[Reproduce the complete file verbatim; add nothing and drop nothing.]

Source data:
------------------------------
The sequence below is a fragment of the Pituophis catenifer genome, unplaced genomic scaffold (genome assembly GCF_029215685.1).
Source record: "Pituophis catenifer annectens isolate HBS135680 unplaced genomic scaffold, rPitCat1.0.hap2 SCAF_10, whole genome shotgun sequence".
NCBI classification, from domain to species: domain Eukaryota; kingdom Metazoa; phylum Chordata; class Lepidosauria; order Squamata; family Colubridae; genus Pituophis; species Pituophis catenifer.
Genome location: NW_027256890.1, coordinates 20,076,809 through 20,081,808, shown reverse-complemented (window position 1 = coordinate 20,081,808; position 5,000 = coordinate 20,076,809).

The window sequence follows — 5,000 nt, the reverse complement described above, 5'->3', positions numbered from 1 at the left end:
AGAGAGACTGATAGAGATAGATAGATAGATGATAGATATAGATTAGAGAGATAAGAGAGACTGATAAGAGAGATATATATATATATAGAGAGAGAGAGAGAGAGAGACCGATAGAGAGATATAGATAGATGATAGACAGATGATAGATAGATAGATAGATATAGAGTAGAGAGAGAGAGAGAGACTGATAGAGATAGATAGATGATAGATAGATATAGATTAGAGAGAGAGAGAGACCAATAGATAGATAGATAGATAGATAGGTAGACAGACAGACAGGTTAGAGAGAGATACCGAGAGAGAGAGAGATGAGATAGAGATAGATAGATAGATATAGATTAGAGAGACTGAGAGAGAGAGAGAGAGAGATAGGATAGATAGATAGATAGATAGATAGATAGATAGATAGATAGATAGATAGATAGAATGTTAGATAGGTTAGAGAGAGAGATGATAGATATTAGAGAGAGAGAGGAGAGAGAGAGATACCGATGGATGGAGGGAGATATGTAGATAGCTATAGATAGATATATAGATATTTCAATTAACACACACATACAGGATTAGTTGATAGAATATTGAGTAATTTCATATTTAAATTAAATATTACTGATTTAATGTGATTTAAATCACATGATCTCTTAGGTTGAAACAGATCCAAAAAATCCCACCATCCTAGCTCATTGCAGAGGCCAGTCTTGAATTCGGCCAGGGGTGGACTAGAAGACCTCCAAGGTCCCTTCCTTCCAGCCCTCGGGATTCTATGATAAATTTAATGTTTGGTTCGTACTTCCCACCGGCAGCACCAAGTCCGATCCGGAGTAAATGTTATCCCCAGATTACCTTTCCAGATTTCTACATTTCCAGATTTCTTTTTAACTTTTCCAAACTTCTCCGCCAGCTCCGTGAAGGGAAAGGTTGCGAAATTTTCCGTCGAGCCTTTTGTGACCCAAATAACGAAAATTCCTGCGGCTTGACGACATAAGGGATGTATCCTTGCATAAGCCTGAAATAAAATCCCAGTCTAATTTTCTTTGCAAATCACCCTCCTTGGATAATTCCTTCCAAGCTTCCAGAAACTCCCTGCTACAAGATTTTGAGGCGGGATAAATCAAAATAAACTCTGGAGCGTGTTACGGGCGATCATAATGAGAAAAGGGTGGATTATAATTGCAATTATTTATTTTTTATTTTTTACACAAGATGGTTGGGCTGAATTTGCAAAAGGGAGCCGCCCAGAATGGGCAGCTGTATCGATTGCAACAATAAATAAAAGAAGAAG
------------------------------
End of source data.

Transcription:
The sequence below is a fragment of the Pituophis catenifer genome, unplaced genomic scaffold (genome assembly GCF_029215685.1).
Source record: "Pituophis catenifer annectens isolate HBS135680 unplaced genomic scaffold, rPitCat1.0.hap2 SCAF_10, whole genome shotgun sequence".
NCBI classification, from domain to species: domain Eukaryota; kingdom Metazoa; phylum Chordata; class Lepidosauria; order Squamata; family Colubridae; genus Pituophis; species Pituophis catenifer.
Genome location: NW_027256890.1, coordinates 20,076,809 through 20,081,808, shown reverse-complemented (window position 1 = coordinate 20,081,808; position 5,000 = coordinate 20,076,809).

The window sequence follows — 5,000 nt, the reverse complement described above, 5'->3', positions numbered from 1 at the left end:
AGAGAGACTGATAGAGATAGATAGATAGATGATAGATATAGATTAGAGAGATAAGAGAGACTGATAAGAGAGATATATATATATATAGAGAGAGAGAGAGAGAGAGACCGATAGAGAGATATAGATAGATGATAGACAGATGATAGATAGATAGATAGATATAGAGTAGAGAGAGAGAGAGAGACTGATAGAGATAGATAGATGATAGATAGATATAGATTAGAGAGAGAGAGAGACCAATAGATAGATAGATAGATAGATAGGTAGACAGACAGACAGGTTAGAGAGAGATACCGAGAGAGAGAGAGATGAGATAGAGATAGATAGATAGATATAGATTAGAGAGACTGAGAGAGAGAGAGAGAGAGATAGGATAGATAGATAGATAGATAGATAGATAGATAGATAGATAGATAGATAGATAGAATGTTAGATAGGTTAGAGAGAGAGATGATAGATATTAGAGAGAGAGAGGAGAGAGAGAGATACCGATGGATGGAGGGAGATATGTAGATAGCTATAGATAGATATATAGATATTTCAATTAACACACACATACAGGATTAGTTGATAGAATATTGAGTAATTTCATATTTAAATTAAATATTACTGATTTAATGTGATTTAAATCACATGATCTCTTAGGTTGAAACAGATCCAAAAAATCCCACCATCCTAGCTCATTGCAGAGGCCAGTCTTGAATTCGGCCAGGGGTGGACTAGAAGACCTCCAAGGTCCCTTCCTTCCAGCCCTCGGGATTCTATGATAAATTTAATGTTTGGTTCGTACTTCCCACCGGCAGCACCAAGTCCGATCCGGAGTAAATGTTATCCCCAGATTACCTTTCCAGATTTCTACATTTCCAGATTTCTTTTTAACTTTTCCAAACTTCTCCGCCAGCTCCGTGAAGGGAAAGGTTGCGAAATTTTCCGTCGAGCCTTTTGTGACCCAAATAACGAAAATTCCTGCGGCTTGACGACATAAGGGATGTATCCTTGCATAAGCCTGAAATAAAATCCCAGTCTAATTTTCTTTGCAAATCACCCTCCTTGGATAATTCCTTCCAAGCTTCCAGAAACTCCCTGCTACAAGATTTTGAGGCGGGATAAATCAAAATAAACTCTGGAGCGTGTTACGGGCGATCATAATGAGAAAAGGGTGGATTATAATTGCAATTATTTATTTTTTATTTTTTACACAAGATGGTTGGGCTGAATTTGCAAAAGGGAGCCGCCCAGAATGGGCAGCTGTATCGATTGCAACAATAAATAAAAGAAGAAG